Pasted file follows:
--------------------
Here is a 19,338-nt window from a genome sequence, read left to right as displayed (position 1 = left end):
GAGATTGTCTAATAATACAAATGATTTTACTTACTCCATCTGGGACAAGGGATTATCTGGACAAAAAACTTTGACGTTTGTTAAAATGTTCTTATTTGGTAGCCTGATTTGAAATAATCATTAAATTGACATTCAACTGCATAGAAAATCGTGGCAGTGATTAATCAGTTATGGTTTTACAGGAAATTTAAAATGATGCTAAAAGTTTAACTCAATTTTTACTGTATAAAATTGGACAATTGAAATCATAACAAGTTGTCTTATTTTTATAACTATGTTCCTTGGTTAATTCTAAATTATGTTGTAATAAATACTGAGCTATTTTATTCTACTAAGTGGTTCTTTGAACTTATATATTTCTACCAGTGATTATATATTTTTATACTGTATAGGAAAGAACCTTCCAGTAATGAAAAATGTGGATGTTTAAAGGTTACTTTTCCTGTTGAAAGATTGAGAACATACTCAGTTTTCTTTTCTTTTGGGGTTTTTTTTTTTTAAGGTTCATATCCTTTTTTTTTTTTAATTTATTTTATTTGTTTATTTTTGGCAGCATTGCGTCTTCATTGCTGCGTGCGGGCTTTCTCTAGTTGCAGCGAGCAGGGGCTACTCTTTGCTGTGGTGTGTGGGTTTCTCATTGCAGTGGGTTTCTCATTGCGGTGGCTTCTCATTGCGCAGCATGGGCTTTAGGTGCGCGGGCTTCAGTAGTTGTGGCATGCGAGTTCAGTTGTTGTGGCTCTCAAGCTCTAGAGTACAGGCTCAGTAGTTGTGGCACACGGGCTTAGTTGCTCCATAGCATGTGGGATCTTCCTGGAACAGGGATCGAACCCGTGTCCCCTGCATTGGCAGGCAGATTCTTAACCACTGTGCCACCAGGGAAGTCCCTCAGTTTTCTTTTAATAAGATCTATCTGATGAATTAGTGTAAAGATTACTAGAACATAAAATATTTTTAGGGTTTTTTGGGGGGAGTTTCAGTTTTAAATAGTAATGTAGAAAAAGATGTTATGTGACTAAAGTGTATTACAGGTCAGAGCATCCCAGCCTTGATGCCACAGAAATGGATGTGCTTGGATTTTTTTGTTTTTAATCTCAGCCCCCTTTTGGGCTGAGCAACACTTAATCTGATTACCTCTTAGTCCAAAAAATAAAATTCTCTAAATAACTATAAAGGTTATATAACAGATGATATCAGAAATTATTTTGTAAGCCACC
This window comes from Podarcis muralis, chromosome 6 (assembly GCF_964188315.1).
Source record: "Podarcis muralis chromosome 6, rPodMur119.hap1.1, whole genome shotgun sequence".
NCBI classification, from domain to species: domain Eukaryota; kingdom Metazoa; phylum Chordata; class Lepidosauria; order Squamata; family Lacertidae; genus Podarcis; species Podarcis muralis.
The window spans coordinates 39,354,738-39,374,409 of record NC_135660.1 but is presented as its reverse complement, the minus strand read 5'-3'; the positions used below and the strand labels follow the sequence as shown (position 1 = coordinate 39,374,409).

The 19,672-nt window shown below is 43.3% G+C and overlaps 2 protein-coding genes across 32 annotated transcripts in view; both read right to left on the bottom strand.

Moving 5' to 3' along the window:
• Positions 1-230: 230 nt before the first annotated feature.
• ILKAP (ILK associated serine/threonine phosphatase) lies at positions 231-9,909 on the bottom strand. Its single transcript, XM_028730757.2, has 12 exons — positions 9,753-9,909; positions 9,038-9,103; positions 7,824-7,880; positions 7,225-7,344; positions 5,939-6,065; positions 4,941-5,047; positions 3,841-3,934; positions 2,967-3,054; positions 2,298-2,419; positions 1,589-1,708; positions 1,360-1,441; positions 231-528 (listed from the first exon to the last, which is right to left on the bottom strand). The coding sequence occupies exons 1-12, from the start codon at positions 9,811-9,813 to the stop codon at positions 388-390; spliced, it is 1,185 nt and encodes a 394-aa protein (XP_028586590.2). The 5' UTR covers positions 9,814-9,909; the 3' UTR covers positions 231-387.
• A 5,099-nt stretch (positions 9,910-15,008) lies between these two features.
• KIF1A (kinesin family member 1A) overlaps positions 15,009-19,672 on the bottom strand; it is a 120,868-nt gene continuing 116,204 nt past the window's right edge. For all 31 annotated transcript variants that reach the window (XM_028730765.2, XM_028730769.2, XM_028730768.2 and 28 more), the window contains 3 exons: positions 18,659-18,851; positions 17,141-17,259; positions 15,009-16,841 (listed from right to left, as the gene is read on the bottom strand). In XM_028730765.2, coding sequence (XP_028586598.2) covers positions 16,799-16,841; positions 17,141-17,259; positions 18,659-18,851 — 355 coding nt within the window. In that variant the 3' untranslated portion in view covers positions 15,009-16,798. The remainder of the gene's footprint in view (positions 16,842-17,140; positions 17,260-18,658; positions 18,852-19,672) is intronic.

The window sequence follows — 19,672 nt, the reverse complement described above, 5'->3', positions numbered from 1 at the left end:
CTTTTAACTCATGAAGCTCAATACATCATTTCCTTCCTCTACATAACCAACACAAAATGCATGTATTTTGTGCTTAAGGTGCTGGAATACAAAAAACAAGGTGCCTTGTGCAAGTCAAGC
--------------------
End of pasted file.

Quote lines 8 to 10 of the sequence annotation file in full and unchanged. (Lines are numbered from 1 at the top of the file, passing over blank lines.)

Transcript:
Moving 5' to 3' along the window:
• Positions 1-230: 230 nt before the first annotated feature.
• ILKAP (ILK associated serine/threonine phosphatase) lies at positions 231-9,909 on the bottom strand. Its single transcript, XM_028730757.2, has 12 exons — positions 9,753-9,909; positions 9,038-9,103; positions 7,824-7,880; positions 7,225-7,344; positions 5,939-6,065; positions 4,941-5,047; positions 3,841-3,934; positions 2,967-3,054; positions 2,298-2,419; positions 1,589-1,708; positions 1,360-1,441; positions 231-528 (listed from the first exon to the last, which is right to left on the bottom strand). The coding sequence occupies exons 1-12, from the start codon at positions 9,811-9,813 to the stop codon at positions 388-390; spliced, it is 1,185 nt and encodes a 394-aa protein (XP_028586590.2). The 5' UTR covers positions 9,814-9,909; the 3' UTR covers positions 231-387.